PORT TOWNSEND – After more than six months of searching for an affordable place to rent, Brian Thompson and his two small dogs found themselves with no place to go June 1, more than two months into the coronavirus pandemic.
That’s when the Port Townsend native was given a tent and offered a spot at the Jefferson County Fairgrounds’ campground by Olympic Community Action Programs (OlyCAP).
“I don’t know where I would be if I weren’t staying here at the fairgrounds,” Thompson, 51, said five months later while sitting inside his tent on a rainy November day.
“I have no family who would help me, so I would probably be up in the woods somewhere with no running water and no power.”
Thompson and others experiencing homelessness — some also with addiction and mental health challenges — have been living at the campground for months on end in everything from RVs to tents, protected from eviction by Gov. Jay Inslee’s pandemic-induced moratorium, which runs through the end of the year and may yet be extended further.
“We can’t evict the people that are here and most of them don’t have the money to pay, though some people pay the little bit they can,” said Terry Berge, who has been the on-site campground host for more than 15 years.
In light of that — as well as complaints of noise, theft, property damage and drug-dealing from neighbors and the Jefferson County Fair Association — four nonprofits kicked off a concerted effort this week to ramp up outreach to the campers in hopes of quelling disturbances and making life a little easier for everyone.
“Unofficially, each of these nonprofits has been going out there to assist in their own way for months now,” said Gary Keister, acting director of Bayside Housing and Services. “We have now formalized this effort with the county.”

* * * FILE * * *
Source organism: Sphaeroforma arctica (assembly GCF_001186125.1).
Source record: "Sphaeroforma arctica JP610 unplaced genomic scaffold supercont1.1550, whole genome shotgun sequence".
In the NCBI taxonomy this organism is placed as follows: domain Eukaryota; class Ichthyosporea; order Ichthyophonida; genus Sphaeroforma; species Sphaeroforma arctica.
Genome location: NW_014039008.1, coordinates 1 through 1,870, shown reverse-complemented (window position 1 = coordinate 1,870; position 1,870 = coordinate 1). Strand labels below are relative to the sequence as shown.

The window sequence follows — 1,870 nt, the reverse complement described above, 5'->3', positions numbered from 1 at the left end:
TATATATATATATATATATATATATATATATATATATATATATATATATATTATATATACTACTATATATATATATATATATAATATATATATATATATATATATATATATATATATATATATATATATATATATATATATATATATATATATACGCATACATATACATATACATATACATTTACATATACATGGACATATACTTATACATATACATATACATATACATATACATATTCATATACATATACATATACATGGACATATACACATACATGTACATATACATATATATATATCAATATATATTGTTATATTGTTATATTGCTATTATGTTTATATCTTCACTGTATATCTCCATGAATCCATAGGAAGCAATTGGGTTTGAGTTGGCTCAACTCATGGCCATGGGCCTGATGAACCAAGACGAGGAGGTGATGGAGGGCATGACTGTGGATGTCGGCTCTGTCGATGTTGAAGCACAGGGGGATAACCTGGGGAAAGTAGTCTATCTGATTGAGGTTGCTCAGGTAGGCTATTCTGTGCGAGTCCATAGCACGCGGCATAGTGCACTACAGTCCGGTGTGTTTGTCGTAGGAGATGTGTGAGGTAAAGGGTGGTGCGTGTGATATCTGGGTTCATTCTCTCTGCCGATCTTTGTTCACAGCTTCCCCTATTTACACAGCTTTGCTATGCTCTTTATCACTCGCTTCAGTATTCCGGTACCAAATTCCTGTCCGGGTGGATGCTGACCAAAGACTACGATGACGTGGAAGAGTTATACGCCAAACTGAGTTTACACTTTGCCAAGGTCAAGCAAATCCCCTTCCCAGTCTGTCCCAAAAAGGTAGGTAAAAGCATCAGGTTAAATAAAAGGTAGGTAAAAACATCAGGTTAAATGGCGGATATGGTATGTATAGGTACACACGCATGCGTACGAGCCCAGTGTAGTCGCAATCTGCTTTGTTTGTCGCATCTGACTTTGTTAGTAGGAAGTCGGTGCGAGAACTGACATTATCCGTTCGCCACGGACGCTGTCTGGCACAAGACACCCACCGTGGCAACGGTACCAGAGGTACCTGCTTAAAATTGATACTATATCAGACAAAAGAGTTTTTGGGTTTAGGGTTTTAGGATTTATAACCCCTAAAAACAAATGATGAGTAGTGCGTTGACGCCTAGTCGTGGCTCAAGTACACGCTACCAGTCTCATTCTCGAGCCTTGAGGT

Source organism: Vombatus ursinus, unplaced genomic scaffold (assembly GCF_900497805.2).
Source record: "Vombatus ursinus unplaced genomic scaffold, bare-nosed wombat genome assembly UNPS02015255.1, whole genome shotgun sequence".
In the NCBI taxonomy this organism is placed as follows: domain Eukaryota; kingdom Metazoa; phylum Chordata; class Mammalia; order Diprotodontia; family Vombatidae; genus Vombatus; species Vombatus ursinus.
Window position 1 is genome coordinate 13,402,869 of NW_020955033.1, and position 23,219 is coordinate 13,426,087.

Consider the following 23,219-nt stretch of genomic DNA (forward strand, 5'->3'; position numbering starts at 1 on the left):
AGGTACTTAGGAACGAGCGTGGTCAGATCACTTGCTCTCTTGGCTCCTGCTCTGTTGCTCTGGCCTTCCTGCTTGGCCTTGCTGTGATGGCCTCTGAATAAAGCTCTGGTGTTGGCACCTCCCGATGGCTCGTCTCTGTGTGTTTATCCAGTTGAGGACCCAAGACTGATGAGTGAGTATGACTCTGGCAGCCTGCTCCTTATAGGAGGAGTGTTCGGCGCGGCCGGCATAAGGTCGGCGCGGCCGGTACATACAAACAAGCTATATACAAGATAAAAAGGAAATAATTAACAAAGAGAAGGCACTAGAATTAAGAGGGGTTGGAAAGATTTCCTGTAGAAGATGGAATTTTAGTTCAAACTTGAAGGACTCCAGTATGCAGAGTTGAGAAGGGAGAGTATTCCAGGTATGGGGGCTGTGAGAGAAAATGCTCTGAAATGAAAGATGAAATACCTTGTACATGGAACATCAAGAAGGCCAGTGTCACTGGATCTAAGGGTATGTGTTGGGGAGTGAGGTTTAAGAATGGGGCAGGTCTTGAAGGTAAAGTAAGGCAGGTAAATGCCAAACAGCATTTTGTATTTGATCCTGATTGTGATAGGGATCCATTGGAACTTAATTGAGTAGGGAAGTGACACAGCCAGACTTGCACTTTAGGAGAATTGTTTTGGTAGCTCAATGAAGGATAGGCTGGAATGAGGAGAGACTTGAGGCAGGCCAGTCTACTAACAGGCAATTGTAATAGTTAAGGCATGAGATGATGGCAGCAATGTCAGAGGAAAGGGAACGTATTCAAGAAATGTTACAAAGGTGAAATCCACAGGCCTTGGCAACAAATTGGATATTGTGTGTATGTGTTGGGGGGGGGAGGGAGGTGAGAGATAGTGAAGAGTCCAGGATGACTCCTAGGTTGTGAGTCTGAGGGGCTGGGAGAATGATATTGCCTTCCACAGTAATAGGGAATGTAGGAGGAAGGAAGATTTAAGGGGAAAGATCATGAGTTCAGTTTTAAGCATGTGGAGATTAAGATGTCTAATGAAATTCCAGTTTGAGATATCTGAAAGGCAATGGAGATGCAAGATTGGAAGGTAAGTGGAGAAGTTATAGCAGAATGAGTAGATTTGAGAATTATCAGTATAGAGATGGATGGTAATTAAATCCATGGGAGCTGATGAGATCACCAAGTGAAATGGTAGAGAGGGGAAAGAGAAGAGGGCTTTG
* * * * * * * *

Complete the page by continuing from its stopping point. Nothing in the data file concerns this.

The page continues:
With $45,000 from Jefferson County, staff and volunteers with Bayside, Olympic Community Action Programs (OlyCAP), St. Vincent de Paul and Dove House Advocacy Services have committed to visiting the campground at least once each day.
Not only do they get to know the campers, assess their needs and connect them with a host of services such as mental health counseling, addiction recovery and housing assistance, they hand out supplies such as socks, blankets, wipes and ready-to-eat food as well as vouchers for gas and laundry.
“Our goal is to make contact with as many people as possible,” said Brian Richardson, program manager for Dove House’s Recovery Cafe.
“By having their basic needs met, they will have more stability and more easily be able to connect with services in our community.”
As part of this new effort, Bayside last week began once-daily delivery of hot meals to the campground, preparing the meals in a commercial kitchen at the Old Alcohol Plant Inn in Port Hadlock.
On top of that, OlyCAP Director Cherish Cronmiller is seeking a donation of an RV or camper to be parked at the campground so that a staff member can be on-site every night from 7 p.m. to 7 a.m.
“Folks can come in and talk to someone about whatever they are experiencing and get a cup of coffee or get one of the donated items such as socks, food items and hygiene wipes,” Cronmiller said, explaining that the idea of having a regular overnight presence arose from the fact that a majority of 911 calls for service over the past several months — typically for noise disturbances related to mental health crises — have come in overnight.
Judson Haynes, the Port Townsend Police Department’s navigator for people with substance use disorder and mental health challenges, said calls for service at the fairgrounds have seen a noticeable increase over the past several months, with the majority being noise complaints resulting from people in some form of crisis.
“Most contacts I have with those staying in the campground are brief, and although services are offered, they are rarely accepted,” Haynes said in an email.
“I have found that those experiencing homelessness suffering from chronic behavioral health issues are among the most challenging populations.”
All parties involved — the nonprofits, the county and the fair association — share the same goal: make the best of a difficult situation.
“These are not perfect solutions,” said Keister, “but this is a best effort to straighten things out out there.
“We simply need to come together and work toward the best solutions we can for our community.”